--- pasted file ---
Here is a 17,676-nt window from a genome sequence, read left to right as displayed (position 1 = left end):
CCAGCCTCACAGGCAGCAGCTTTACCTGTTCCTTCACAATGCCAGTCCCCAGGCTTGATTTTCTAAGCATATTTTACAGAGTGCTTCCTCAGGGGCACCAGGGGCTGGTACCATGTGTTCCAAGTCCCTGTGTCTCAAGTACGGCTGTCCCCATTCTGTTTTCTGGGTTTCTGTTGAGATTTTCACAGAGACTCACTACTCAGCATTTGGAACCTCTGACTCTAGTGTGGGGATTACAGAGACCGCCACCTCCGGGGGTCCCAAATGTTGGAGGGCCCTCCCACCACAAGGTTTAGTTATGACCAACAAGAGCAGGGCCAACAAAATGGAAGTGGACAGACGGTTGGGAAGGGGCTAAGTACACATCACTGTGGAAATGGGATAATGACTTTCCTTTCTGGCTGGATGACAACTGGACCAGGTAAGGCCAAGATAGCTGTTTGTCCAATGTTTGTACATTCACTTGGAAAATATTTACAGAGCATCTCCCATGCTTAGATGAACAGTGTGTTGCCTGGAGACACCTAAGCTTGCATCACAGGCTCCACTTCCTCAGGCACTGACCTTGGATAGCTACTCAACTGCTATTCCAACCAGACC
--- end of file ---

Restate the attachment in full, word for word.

Here is a 17,676-nt window from a genome sequence, read left to right as displayed (position 1 = left end):
CCAGCCTCACAGGCAGCAGCTTTACCTGTTCCTTCACAATGCCAGTCCCCAGGCTTGATTTTCTAAGCATATTTTACAGAGTGCTTCCTCAGGGGCACCAGGGGCTGGTACCATGTGTTCCAAGTCCCTGTGTCTCAAGTACGGCTGTCCCCATTCTGTTTTCTGGGTTTCTGTTGAGATTTTCACAGAGACTCACTACTCAGCATTTGGAACCTCTGACTCTAGTGTGGGGATTACAGAGACCGCCACCTCCGGGGGTCCCAAATGTTGGAGGGCCCTCCCACCACAAGGTTTAGTTATGACCAACAAGAGCAGGGCCAACAAAATGGAAGTGGACAGACGGTTGGGAAGGGGCTAAGTACACATCACTGTGGAAATGGGATAATGACTTTCCTTTCTGGCTGGATGACAACTGGACCAGGTAAGGCCAAGATAGCTGTTTGTCCAATGTTTGTACATTCACTTGGAAAATATTTACAGAGCATCTCCCATGCTTAGATGAACAGTGTGTTGCCTGGAGACACCTAAGCTTGCATCACAGGCTCCACTTCCTCAGGCACTGACCTTGGATAGCTACTCAACTGCTATTCCAACCAGACC